The food bank networks of GFN, the European Food Banks Federation and Feeding America mitigate an estimated 10.54 billion kg of CO2-eq annually – equivalent to nearly 2.2 million passenger vehicles.
One-third of all food produced for human consumption (1.3 billion tons) is being lost or wasted, whilst one in nine people (821 million) go hungry.
GFN is calling for food producers, retailers and governments to adopt simplified label recommendations, as currently 20 percent of safe, edible food is wasted over confusion with “best by,” “best before,” “use by,” and “sell by” dates on packages.
Download Waste Not, Want Not and watch the panel discussion here.
Strengthening Global Food Policy with the Harvard Food Law and Policy Clinic
GFN and the Harvard Food Law and Policy Clinic, together with the support of the Walmart Foundation, announced an innovative partnership in order to create the Global Food Donation Policy Atlas.
The Atlas, a two-year project that will map the laws and policies affecting food donation in 15 countries, will help countries reexamine their existing food policies by providing research that will help them understand national laws relating to food, compare laws across countries and regions, analyze existing donation barriers and share best practices and recommendations toward more effective legal and policy framework.
Watch the full panel discussion and announcement here.
Award Announcement: Zero Hunger Food Bank Challenge
To close out the final day of the event, Alan Gilbertson, chair of GFN’s board of directors alongside Mary Jane Melendez of General Mills Foundation, announced the nine food bank organizations in Africa, South America, Central America and Australia that will receive grant money to tackle global hunger.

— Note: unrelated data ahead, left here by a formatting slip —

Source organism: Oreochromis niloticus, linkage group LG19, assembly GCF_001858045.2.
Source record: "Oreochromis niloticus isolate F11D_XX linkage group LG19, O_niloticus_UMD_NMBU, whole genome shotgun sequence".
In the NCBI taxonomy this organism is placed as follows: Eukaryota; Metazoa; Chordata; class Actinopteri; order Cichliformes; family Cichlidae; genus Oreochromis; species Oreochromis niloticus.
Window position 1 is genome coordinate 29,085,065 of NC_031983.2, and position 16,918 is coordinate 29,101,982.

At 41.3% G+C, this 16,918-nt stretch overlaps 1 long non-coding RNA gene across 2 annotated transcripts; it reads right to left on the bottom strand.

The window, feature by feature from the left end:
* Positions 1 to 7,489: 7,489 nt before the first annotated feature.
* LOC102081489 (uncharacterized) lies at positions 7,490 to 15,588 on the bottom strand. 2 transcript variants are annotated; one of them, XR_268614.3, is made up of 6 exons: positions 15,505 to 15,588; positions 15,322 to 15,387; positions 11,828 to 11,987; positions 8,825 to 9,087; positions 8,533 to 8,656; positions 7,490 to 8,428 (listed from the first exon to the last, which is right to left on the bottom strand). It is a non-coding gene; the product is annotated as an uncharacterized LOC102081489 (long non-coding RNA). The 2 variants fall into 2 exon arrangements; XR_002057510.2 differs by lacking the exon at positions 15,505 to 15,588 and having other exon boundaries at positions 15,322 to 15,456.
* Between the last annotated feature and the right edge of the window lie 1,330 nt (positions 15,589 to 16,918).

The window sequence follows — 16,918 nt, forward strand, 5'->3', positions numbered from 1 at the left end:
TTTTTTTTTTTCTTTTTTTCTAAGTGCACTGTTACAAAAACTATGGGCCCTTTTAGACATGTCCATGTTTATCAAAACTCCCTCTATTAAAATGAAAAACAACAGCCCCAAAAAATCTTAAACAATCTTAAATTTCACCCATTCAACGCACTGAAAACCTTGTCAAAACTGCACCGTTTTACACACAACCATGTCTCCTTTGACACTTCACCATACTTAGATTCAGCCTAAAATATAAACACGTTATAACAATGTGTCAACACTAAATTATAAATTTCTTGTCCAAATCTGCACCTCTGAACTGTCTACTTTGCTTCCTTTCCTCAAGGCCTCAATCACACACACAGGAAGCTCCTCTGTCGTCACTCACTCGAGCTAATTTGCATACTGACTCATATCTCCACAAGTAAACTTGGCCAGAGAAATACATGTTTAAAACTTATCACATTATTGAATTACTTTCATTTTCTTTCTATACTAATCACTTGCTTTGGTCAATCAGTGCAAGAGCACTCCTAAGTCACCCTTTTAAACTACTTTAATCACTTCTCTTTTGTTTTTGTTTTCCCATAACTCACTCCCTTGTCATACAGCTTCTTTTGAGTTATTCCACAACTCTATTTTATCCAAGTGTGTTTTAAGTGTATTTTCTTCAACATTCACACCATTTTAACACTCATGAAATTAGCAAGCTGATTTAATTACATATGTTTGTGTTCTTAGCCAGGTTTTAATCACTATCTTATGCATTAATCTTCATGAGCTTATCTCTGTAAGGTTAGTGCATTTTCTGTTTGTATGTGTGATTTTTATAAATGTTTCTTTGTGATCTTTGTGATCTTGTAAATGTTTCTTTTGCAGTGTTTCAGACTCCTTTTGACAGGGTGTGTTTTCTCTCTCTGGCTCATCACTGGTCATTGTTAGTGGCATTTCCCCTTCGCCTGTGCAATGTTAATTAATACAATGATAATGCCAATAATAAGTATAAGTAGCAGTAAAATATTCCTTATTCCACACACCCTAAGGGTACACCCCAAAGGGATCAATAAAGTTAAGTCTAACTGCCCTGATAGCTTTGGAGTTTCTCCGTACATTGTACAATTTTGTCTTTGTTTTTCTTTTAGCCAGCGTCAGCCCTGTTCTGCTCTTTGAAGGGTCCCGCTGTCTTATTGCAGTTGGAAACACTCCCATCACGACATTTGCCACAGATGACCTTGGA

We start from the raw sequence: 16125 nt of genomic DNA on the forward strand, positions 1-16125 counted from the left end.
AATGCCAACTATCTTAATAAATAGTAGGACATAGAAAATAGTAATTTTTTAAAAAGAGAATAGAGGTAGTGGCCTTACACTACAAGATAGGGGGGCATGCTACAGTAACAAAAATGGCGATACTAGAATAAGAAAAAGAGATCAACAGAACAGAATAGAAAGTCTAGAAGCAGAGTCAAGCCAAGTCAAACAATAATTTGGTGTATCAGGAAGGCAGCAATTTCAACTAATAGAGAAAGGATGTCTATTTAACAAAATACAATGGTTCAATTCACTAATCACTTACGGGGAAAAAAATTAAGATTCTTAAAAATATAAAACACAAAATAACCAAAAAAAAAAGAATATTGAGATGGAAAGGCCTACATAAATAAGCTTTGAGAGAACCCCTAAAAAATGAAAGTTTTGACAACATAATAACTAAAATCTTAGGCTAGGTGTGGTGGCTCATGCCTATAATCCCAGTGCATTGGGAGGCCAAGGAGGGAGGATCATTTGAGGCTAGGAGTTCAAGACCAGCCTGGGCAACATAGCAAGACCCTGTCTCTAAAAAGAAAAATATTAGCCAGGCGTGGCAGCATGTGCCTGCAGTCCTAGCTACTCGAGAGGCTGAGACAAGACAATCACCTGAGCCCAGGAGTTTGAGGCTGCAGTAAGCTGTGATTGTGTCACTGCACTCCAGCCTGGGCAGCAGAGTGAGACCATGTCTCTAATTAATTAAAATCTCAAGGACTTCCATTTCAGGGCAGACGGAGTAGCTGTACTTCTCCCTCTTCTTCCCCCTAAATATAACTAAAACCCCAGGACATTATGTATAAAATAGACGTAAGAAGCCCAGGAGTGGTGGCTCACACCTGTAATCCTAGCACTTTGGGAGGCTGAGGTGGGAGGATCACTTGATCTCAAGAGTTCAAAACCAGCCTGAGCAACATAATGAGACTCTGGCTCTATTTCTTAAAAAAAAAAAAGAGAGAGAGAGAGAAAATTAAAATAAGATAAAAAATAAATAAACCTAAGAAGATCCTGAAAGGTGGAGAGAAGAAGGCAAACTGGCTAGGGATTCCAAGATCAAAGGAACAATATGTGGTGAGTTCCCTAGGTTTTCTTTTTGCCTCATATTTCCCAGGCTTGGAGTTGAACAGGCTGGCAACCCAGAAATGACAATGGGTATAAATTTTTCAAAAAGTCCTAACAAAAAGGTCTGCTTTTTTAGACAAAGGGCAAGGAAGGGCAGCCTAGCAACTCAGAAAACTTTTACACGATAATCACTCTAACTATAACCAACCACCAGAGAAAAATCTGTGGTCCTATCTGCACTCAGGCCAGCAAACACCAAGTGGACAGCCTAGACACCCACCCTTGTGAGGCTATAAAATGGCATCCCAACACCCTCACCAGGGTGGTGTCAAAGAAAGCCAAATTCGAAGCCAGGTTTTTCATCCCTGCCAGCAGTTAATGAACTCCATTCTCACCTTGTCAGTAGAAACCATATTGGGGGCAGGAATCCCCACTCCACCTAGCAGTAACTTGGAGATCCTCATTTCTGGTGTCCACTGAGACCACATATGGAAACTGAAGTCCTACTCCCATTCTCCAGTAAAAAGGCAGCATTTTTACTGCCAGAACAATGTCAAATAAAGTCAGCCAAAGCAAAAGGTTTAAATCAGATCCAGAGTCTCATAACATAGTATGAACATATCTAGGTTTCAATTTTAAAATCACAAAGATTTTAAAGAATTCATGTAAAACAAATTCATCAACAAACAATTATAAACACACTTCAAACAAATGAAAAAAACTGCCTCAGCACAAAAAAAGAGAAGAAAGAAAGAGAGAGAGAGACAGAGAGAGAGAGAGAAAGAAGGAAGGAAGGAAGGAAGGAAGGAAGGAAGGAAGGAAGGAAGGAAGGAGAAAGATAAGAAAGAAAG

The “Zero Hunger Food Bank Challenge” grants, which total $800,000, aim to strengthen food banks’ contribution to achieving the United Nations’ Sustainable Development Goal 2.
Watch the full announcement here.
FBLI was made possible by the generous support of Mission Partner, General Mills; Sustaining Partners, Brambles and H-E-B; and Supporting Partners, Bank of America, Cargill, The DLA Piper Foundation, Ingredion and PIMCO.
Wrapping Up: Looking Ahead to 2020
GFN works with businesses, governments and NGOs to find socially responsible and economically effective ways to utilize resources – food, funds, technical expertise and volunteers – to advance food banks. Looking ahead, GFN will continue to play a leading role in bringing together key stakeholders – food bankers, corporations, foundations, universities – to discuss challenges, solutions and best practices in hunger relief.
We’re looking forward to an even more dynamic FBLI 2020 in Mexico City, where we hope to continue the dialogue on advancing the food banking model with more attendees from even more countries.
For more information about this year’s FBLI and to see images from the event, visit our webpage.